A study of 1,018 "green" products from big-box stores has found that all but one were marketed with false or misleading eco-claims. Researchers from TerraChoice Environmental Marketing called out products for committing the "Six Sins of Greenwashing": a hidden tradeoff (e.g., toxin-loaded electronics touting their energy efficiency); no certifiable verification of green claims; flat-out lying about certification; vagueness (e.g., products claiming "all natural" status, which could include hazardous substances that occur naturally); irrelevance (e.g., products claiming to be CFC-free even though CFCs have long been banned); or a lesser of two evils situation (e.g. organic cigarettes). Cascade paper towels were …

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It can happen here

Recently Hale "Bonddad" Stewart, who normally writes informative posts about finance, let loose with a string of myths about manufacturing (both at Huffington Post and Daily Kos) that really got my blood boiling. Nothing like boiling blood to get those fingers moving, I always say! So I thought I would address various myths, most of which Bonddad managed to touch on. Also, I figure that some clarifications might be in order for those that read both my post on the necessity of manufacturing and Ryan Avent's spirited challenge. Bonddad's myths: a strong U.S. manufacturing base will be bad for trade, …

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80% by 2050? Try 2010.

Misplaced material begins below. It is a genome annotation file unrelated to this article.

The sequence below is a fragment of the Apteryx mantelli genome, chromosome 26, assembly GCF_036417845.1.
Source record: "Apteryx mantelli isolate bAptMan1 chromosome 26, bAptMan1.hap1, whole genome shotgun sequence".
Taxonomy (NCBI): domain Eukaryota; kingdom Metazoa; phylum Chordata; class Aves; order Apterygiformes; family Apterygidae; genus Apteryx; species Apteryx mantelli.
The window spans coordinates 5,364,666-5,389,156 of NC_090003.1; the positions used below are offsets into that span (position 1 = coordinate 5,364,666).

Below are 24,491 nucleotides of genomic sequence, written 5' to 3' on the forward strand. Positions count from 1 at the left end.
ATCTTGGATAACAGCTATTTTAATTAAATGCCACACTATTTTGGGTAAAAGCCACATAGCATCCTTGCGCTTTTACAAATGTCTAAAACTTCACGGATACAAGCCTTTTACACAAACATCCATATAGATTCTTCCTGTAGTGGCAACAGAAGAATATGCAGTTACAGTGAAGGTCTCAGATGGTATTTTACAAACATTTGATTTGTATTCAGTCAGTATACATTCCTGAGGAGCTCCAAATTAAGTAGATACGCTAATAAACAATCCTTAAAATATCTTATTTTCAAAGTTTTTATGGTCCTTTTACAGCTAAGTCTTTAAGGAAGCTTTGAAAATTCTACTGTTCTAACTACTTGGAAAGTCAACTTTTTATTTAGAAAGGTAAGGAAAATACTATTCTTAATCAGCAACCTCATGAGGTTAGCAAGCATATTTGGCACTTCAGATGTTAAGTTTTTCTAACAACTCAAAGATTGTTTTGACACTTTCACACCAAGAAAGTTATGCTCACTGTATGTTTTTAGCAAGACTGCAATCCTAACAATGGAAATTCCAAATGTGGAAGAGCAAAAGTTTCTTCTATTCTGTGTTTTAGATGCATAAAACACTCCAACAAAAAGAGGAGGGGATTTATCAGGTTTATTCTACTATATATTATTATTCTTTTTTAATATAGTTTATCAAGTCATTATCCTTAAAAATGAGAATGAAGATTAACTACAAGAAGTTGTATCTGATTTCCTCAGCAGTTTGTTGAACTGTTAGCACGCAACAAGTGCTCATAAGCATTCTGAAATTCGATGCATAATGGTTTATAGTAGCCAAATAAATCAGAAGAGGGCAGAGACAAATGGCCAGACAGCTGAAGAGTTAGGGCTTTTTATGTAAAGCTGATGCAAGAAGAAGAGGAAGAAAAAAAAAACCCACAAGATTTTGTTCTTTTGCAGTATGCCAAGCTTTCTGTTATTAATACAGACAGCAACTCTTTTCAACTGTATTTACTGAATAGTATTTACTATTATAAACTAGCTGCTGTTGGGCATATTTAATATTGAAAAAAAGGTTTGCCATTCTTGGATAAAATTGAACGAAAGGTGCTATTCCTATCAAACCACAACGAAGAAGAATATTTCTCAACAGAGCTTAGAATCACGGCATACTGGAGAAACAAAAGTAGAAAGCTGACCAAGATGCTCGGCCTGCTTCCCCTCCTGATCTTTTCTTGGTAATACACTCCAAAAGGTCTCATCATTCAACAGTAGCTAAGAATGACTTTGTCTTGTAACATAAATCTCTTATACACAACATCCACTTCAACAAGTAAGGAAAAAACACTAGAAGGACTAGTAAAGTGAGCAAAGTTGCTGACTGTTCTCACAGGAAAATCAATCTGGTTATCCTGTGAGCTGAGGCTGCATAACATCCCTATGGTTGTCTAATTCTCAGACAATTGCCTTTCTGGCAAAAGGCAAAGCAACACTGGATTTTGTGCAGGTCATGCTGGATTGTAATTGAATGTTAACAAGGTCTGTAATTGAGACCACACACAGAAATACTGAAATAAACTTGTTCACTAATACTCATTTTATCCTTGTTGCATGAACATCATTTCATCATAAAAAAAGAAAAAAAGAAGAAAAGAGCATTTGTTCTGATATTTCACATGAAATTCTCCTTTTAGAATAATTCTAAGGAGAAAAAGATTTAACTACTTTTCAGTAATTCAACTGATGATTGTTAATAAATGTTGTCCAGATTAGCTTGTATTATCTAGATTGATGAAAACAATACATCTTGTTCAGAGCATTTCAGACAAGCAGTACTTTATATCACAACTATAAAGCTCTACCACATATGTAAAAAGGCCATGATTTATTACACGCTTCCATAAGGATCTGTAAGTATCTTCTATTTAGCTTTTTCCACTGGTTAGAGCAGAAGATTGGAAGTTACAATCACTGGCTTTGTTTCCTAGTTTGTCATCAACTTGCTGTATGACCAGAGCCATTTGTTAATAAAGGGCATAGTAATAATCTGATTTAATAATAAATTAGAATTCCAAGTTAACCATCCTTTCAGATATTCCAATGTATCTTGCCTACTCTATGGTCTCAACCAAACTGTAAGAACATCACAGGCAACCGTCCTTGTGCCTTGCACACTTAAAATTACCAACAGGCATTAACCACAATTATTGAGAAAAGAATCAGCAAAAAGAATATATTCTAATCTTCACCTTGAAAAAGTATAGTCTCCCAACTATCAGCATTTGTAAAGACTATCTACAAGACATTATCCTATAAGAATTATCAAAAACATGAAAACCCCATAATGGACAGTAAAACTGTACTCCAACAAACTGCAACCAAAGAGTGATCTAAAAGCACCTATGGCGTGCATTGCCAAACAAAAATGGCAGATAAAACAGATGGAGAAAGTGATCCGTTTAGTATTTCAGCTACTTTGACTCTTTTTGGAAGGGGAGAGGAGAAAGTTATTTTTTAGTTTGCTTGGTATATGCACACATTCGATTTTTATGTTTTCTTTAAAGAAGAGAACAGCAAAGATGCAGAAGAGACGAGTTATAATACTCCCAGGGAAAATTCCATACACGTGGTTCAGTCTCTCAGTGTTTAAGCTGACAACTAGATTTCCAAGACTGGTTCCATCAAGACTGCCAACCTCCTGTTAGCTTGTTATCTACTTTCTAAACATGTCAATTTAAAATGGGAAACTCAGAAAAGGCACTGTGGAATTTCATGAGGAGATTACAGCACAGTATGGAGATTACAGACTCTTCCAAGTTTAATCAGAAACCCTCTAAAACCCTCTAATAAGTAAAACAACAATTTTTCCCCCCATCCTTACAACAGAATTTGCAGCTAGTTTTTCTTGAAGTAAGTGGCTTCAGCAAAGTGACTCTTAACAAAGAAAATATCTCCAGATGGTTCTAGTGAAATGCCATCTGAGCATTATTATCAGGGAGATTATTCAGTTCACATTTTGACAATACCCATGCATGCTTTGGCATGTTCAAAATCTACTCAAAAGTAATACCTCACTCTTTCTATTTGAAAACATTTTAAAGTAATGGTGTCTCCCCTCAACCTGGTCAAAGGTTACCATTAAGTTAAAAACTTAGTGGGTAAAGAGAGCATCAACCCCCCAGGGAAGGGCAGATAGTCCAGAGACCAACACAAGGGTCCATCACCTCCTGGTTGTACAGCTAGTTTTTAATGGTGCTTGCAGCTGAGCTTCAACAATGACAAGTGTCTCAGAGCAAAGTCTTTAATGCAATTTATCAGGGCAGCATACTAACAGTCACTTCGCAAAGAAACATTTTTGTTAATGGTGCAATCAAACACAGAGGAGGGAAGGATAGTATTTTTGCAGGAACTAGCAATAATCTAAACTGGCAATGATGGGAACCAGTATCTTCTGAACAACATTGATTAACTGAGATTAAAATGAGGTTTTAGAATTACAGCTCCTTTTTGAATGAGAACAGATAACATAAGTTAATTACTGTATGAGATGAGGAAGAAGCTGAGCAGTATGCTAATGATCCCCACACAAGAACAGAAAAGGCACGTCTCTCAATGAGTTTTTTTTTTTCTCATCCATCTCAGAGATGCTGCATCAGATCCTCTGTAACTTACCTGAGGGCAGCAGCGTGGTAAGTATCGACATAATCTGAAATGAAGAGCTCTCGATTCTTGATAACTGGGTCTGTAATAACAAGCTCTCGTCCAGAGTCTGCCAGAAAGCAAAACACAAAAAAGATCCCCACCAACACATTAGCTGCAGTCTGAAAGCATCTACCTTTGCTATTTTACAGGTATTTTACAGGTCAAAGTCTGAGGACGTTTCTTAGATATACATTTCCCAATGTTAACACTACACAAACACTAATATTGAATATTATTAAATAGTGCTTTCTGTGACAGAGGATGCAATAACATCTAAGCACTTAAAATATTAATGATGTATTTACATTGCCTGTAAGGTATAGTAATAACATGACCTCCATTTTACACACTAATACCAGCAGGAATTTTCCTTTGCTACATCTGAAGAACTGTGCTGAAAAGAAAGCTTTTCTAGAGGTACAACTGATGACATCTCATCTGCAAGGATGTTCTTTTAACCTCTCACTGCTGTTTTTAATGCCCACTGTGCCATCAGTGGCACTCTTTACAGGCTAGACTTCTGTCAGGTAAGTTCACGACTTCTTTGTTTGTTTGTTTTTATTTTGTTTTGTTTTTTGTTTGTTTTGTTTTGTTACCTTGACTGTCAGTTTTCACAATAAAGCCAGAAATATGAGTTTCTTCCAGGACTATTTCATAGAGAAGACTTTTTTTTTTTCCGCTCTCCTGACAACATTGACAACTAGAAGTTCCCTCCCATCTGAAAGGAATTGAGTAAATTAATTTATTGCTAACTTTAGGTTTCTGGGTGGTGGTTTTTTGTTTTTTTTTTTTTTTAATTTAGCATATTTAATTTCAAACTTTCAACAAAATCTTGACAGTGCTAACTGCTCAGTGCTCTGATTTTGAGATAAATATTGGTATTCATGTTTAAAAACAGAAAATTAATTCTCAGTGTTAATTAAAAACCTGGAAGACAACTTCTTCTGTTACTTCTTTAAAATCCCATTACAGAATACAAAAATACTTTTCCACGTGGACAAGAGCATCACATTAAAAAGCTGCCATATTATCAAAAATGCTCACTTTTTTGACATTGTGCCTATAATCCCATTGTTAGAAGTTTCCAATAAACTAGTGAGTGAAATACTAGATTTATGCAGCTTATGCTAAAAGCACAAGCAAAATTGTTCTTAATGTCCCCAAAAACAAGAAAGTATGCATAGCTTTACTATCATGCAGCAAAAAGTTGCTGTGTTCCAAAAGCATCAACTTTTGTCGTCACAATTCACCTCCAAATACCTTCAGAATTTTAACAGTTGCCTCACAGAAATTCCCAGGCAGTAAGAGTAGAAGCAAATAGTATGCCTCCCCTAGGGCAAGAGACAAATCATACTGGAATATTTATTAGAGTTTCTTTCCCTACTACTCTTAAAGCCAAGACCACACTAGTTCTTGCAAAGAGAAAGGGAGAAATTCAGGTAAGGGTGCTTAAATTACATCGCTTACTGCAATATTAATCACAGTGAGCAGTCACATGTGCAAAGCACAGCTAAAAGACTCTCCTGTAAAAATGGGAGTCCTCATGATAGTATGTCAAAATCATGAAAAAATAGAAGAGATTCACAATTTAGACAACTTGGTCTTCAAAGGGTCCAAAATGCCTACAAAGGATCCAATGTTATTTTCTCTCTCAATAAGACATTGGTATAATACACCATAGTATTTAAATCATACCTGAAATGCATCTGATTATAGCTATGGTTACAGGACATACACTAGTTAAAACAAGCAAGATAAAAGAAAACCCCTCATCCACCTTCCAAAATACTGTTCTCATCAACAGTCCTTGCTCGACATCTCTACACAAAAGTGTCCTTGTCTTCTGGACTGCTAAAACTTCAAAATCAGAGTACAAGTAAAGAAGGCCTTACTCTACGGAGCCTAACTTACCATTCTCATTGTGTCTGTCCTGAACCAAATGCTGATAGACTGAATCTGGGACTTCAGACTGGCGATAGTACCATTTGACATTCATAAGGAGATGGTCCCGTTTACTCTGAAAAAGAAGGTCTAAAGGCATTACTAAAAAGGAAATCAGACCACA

Got a headache from all the recent back and forth over rhetoric and politics of climate change? Last week, Frito-Lay served up a refreshingly rhetoric-free reminder that the future is coming no matter what we might do to encourage (or stop) it. Under their net zero initiative, the salty snack behemoth will be taking an Arizona potato chip factory almost entirely off the grid, running it on renewable energy and recycled water. The project stands out to me mostly for what it is not: Net zero is not a demonstration project for showy or questionable new technologies. In fact, the …

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USDA orders Tyson Foods to stop using antibiotic-free labels on poultry

Tyson Foods will no longer be allowed to use its "raised without antibiotics" label that the U.S. Department of Agriculture originally approved in May, due to a mix-up at the agency and disagreement over whether a medication used in Tyson's chicken feed should be classified as an antibiotic. Tyson launched a $70 million ad campaign in June touting its fresh chicken as antibiotic-free and labeling it as such. But early this month, the USDA notified Tyson that it had made a mistake in approving the label as the agency had ignored its own longstanding policy of classifying a drug Tyson …

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Groups announce voluntary carbon standard for offset market

In an attempt to rebut accusations that buying and selling carbon offsets amounts to a whole lotta nothin', a coalition of three groups has announced new voluntary standards for the international offset market. The standard attempts to verify that money spent on carbon offsets goes directly to a project that does indeed help the climate. Says Mark Kenber of London-based nonprofit Climate Group, which helped develop the standard, "We're trying to give the basic assurance that [offset buyers are] getting what they're paying for."